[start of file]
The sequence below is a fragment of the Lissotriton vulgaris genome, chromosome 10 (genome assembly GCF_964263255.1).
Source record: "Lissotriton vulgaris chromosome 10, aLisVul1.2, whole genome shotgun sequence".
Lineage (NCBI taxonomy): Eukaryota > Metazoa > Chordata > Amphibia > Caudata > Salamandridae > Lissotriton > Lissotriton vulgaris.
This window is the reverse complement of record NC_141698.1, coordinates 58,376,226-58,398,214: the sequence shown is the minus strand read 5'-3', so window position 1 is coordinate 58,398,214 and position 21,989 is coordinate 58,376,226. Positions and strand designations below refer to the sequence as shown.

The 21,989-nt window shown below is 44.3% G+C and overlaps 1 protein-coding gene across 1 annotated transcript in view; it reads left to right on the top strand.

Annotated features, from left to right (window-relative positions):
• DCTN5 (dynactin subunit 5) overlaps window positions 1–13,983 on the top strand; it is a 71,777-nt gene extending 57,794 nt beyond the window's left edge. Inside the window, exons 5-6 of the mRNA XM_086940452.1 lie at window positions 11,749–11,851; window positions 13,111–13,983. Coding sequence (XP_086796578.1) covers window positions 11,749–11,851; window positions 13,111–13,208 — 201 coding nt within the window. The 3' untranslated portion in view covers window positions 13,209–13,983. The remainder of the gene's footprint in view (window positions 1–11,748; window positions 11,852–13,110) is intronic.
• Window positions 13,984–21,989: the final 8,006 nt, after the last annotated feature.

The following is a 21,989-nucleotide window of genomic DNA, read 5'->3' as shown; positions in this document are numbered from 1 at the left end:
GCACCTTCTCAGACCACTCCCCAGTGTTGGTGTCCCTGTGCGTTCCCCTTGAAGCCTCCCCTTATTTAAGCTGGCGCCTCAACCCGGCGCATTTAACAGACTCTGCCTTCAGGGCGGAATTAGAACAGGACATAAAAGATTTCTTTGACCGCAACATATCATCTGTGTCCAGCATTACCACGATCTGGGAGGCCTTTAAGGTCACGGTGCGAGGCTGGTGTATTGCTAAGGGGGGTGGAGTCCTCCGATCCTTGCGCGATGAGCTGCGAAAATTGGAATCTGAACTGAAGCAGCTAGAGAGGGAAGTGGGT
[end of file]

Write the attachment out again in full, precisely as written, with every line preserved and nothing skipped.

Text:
The sequence below is a fragment of the Lissotriton vulgaris genome, chromosome 10 (genome assembly GCF_964263255.1).
Source record: "Lissotriton vulgaris chromosome 10, aLisVul1.2, whole genome shotgun sequence".
Lineage (NCBI taxonomy): Eukaryota > Metazoa > Chordata > Amphibia > Caudata > Salamandridae > Lissotriton > Lissotriton vulgaris.
This window is the reverse complement of record NC_141698.1, coordinates 58,376,226-58,398,214: the sequence shown is the minus strand read 5'-3', so window position 1 is coordinate 58,398,214 and position 21,989 is coordinate 58,376,226. Positions and strand designations below refer to the sequence as shown.

The 21,989-nt window shown below is 44.3% G+C and overlaps 1 protein-coding gene across 1 annotated transcript in view; it reads left to right on the top strand.

Annotated features, from left to right (window-relative positions):
• DCTN5 (dynactin subunit 5) overlaps window positions 1–13,983 on the top strand; it is a 71,777-nt gene extending 57,794 nt beyond the window's left edge. Inside the window, exons 5-6 of the mRNA XM_086940452.1 lie at window positions 11,749–11,851; window positions 13,111–13,983. Coding sequence (XP_086796578.1) covers window positions 11,749–11,851; window positions 13,111–13,208 — 201 coding nt within the window. The 3' untranslated portion in view covers window positions 13,209–13,983. The remainder of the gene's footprint in view (window positions 1–11,748; window positions 11,852–13,110) is intronic.
• Window positions 13,984–21,989: the final 8,006 nt, after the last annotated feature.

The following is a 21,989-nucleotide window of genomic DNA, read 5'->3' as shown; positions in this document are numbered from 1 at the left end:
GCACCTTCTCAGACCACTCCCCAGTGTTGGTGTCCCTGTGCGTTCCCCTTGAAGCCTCCCCTTATTTAAGCTGGCGCCTCAACCCGGCGCATTTAACAGACTCTGCCTTCAGGGCGGAATTAGAACAGGACATAAAAGATTTCTTTGACCGCAACATATCATCTGTGTCCAGCATTACCACGATCTGGGAGGCCTTTAAGGTCACGGTGCGAGGCTGGTGTATTGCTAAGGGGGGTGGAGTCCTCCGATCCTTGCGCGATGAGCTGCGAAAATTGGAATCTGAACTGAAGCAGCTAGAGAGGGAAGTGGGT